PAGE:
Arthur Miller

A View from the Bridge

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A View from the Bridge Summary

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Told in two acts, Arthur Miller’s play A View from the Bridge (1955) tells the story of Eddie Carbone, an Italian American Longshoreman whose household is upended by the arrival of his wife’s cousins from Italy. Their arrival sets in motion a chain of events that leads, unexpectedly, to Eddie’s dramatic undoing. A View from the Bridge is one of the most acclaimed of American plays, by one of America’s most acclaimed playwrights. Though initially unsuccessful, it has risen to become part of the American dramatic canon. The amount of scholarship that has been written on the play is extensive.

Act 1: The play opens as lawyer Alfieri addresses the audience; he begins to narrate the story of Eddie Carbone. Eddie lives with his wife, Beatrice, and her orphaned niece, Catherine, whom they have taken in. Eddie’s pronounced concern for Catherine’s propriety masks a sexual infatuation with Catherine that will become pivotal over the course of the play. He demonstrates these feelings early: as he arrives home from his work at the docks, accompanied by two fellow longshoremen, Catherine leans out the window and greets the men. Eddie later takes her to task for being flirtatious. Over dinner, Eddie tells Beatrice that her Cousins Rodolpho and Marco will be arriving the next morning from Italy; they will work illegally in America, sending money back home to Italy, and while they do so, will stay with Eddie, Beatrice, and Catherine.

Rudolpho and Marco arrive the next day, thanking the Carbones heartily for their hospitality. Quiet and hardworking, Marco mentions that he has a wife and three children at home that he will be sending money to. His younger brother, Rodolpho, however, seems like a bit of a loose cannon. He has no family to support and wants to stay in America indefinitely as a musician. He sings a jazz song for the family’s entertainment that night.

Over the ensuing weeks, Eddie notices that Rodolpho is spending more and more time with Catherine, and begins to feel jealous. He convinces himself that Rodolpho is, in fact, homosexual, and only pursuing Catherine because he wants to marry her to become a legal citizen. Eddie confronts Catherine about Rodolpho, and she, upset, turns to Beatrice for advice. Suspecting Eddie’s hidden feelings for Catherine, Beatrice advises her to marry Rodolpho after all. By marrying Catherine off, she hopes she can get the young couple to move out.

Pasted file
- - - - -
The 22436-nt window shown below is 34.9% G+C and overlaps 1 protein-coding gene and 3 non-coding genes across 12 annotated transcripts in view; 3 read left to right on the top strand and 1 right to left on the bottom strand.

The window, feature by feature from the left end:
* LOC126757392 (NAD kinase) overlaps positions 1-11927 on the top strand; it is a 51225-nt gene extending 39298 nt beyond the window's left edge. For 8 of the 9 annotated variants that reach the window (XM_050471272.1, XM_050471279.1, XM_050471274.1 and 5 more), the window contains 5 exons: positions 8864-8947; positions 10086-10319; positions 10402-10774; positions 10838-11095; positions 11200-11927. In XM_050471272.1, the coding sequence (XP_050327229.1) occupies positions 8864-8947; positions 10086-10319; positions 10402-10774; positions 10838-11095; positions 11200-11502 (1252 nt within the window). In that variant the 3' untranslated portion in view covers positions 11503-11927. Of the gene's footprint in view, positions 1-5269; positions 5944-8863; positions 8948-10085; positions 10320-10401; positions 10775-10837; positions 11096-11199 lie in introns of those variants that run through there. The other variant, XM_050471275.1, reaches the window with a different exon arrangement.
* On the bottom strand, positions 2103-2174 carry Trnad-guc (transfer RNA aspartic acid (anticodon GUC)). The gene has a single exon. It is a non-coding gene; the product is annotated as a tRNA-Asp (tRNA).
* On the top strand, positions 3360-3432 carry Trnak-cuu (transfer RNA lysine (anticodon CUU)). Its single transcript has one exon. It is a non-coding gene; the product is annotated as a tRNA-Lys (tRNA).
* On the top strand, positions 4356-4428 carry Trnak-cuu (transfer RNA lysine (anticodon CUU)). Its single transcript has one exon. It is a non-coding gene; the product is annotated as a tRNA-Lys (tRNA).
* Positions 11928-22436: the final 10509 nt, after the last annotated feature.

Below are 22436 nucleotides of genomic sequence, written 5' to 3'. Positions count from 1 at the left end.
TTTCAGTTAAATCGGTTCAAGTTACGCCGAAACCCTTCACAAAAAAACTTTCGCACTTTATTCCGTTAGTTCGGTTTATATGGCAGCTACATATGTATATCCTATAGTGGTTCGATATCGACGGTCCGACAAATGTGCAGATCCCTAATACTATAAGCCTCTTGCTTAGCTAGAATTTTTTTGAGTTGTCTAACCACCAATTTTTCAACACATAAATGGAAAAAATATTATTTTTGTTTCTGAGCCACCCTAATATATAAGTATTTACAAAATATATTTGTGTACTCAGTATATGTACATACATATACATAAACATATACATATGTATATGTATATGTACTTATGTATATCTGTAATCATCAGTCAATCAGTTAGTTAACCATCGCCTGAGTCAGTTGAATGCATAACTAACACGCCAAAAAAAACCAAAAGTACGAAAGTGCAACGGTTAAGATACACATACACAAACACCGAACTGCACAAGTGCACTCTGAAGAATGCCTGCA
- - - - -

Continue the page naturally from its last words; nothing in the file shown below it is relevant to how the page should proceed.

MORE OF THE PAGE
Eddie seeks out the advice of Alfieri; he wants to know how he can get the brothers deported, but Alfieri tells him his only recourse is to report them to immigration services. Unsatisfied with this answer, Eddie soon finds an opportunity to vent his anger, injuring Rodolpho under the pretense of an accident. This angers Marco, who doesn’t believe the injury was accidental, and he threatens Eddie.

Act 2: Some months have passed since the events of act one. Rodolpho and Catherine, alone in the house, have sex. They have decided to marry. As they exit the bedroom, Eddie stumbles in drunk and guesses what they have been up to. Unable to control his feelings anymore, he first passionately kisses Catherine; then, after pushing him to the floor, kisses Rodolpho to “prove” his homosexuality. A tussle ensues, and Eddie orders Rodolpho out of the house.

Eddie visits Alfieri again seeking legal advice, offering the kiss as proof of Rodolpho’s homosexuality, and arguing that he is only marrying Catherine for citizenship. Again, Alfieri tells Eddie that he cannot help him. Desperate, Eddie calls immigration services and reports Rodolpho and Marco. When officers later appear and apprehend the brothers, Eddie pretends to be as surprised as anyone else by the affair, but his act doesn’t fool anyone. Marco spits in his face and publicly denounces him for killing his children back in Italy.

Marco and Rodolpho are released from prison, however, after Alfieri posts their bail. He explains the brothers’ differing situations: Rodolpho, once he marries Catherine, will be free to stay in America; Marco, however, must go back to Italy. Incensed, Marco confronts Eddie on the day of his brother’s marriage to Catherine. Eddie attacks him with a knife, but Marco turns it back upon him. Stabbed by his own knife, Eddie dies in the arms of his long-suffering wife, Beatrice. Alfieri, narrating the ending of the play to the audience, admits his ambivalence over Eddie’s death.

Miller’s play has often been compared to Greek tragedy, with the character of Alfieri playing the role of the chorus; his character helps usher the audience through the experience, illuminating the significance of the action. Alfieri, however, ends up taking part in the play – indeed, his role is pivotal. As a successful American lawyer who was born and raised in Italy, he is the “bridge” of the play’s title, albeit one that only uneasily unites Italian and American cultures. Miller’s play, as a reinvention of Greek tragedy, is also notable for forgoing the lofty noble classes that were most often the subject of such plays historically. Instead, it focuses on the lives of a working-class immigrant community whose struggles are elevated to universal significance.